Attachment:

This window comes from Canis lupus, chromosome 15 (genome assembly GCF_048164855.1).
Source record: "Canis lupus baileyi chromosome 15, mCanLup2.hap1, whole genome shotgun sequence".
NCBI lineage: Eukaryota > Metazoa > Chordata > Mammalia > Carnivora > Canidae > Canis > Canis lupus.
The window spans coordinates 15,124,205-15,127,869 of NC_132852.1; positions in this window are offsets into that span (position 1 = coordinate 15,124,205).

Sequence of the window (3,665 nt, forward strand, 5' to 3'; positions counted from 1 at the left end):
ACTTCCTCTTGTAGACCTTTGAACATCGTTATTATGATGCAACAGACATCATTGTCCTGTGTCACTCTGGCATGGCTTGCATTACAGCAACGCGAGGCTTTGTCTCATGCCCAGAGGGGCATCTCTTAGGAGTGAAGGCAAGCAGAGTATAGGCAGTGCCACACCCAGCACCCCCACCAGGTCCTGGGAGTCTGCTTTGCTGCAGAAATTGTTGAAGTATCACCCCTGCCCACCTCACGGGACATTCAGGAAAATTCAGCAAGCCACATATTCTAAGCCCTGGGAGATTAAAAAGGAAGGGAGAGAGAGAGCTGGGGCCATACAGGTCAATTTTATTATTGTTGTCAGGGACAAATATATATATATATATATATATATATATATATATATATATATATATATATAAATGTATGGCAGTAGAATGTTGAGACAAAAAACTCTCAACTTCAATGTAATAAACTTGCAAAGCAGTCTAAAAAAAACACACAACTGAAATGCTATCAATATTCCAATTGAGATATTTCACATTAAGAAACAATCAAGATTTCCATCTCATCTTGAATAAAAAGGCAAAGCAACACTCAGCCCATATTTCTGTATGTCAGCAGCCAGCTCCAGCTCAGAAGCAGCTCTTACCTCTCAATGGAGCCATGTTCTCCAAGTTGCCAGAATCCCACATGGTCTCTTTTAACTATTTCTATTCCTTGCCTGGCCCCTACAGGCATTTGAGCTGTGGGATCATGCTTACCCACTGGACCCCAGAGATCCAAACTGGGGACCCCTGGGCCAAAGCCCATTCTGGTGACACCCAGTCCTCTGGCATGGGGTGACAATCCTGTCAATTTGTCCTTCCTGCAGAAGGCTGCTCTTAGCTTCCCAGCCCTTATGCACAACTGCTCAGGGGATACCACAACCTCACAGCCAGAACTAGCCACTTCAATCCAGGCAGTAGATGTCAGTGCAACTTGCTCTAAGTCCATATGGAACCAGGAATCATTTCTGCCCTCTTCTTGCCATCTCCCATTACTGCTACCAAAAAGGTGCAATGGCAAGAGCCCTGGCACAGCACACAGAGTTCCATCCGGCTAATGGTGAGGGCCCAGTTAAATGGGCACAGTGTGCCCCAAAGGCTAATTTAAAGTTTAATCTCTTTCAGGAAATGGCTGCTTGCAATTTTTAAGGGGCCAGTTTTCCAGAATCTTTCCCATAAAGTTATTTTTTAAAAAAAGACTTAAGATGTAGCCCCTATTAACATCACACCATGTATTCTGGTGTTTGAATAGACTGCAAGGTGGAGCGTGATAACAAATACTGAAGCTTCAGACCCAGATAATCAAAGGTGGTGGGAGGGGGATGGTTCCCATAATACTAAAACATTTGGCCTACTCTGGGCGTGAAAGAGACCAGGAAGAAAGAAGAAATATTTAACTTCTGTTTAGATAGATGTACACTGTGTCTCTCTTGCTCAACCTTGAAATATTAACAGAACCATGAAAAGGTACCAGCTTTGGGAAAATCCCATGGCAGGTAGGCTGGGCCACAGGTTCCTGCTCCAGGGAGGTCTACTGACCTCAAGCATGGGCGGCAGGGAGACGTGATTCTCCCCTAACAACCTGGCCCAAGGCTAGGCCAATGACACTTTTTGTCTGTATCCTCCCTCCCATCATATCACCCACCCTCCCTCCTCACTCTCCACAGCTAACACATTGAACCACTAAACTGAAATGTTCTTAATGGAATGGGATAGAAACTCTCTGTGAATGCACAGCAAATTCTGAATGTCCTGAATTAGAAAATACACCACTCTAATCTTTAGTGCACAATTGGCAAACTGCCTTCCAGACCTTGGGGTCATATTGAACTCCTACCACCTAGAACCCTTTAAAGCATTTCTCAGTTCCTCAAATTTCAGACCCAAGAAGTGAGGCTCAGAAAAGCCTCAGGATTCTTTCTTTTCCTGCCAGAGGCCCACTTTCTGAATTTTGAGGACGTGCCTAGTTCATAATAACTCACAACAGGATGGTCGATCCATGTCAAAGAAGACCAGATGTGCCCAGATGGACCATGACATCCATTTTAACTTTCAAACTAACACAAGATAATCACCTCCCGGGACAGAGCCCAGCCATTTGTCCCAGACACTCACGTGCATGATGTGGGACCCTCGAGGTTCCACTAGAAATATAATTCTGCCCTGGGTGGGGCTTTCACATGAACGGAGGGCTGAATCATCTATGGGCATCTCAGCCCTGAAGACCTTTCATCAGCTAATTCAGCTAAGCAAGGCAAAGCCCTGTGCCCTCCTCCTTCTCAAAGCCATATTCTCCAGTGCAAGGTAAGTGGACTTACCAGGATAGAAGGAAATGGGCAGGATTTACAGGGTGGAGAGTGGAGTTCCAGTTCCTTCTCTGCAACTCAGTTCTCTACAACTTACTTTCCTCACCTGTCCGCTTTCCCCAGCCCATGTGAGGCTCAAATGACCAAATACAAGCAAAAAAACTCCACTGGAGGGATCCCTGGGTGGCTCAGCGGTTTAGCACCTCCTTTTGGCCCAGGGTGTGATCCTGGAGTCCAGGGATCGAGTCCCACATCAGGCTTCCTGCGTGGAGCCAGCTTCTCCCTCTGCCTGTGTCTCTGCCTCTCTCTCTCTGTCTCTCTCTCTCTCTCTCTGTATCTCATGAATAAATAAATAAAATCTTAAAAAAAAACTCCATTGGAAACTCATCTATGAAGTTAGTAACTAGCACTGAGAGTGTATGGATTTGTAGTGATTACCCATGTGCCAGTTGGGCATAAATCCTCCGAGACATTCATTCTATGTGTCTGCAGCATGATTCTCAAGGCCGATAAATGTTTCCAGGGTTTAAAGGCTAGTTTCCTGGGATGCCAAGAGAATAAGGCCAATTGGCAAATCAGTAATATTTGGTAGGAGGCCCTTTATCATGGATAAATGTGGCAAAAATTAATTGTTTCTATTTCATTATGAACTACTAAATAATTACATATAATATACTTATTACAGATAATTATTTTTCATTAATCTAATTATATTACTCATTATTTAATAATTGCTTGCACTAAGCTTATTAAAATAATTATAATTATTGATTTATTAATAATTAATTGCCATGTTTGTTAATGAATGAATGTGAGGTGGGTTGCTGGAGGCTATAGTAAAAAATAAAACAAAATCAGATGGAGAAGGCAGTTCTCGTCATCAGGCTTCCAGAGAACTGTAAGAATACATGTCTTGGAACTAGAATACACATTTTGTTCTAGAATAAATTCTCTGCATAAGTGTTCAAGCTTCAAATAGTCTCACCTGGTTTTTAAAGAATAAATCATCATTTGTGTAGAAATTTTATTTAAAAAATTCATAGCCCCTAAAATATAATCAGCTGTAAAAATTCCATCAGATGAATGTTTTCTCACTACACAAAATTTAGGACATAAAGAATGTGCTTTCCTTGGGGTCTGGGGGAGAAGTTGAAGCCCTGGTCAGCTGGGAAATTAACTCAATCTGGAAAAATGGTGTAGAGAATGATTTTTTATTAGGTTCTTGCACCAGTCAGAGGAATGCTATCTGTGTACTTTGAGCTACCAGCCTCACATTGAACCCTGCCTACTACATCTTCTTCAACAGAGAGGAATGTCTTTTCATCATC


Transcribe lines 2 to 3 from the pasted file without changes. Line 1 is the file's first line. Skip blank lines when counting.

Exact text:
Source record: "Canis lupus baileyi chromosome 15, mCanLup2.hap1, whole genome shotgun sequence".
NCBI lineage: Eukaryota > Metazoa > Chordata > Mammalia > Carnivora > Canidae > Canis > Canis lupus.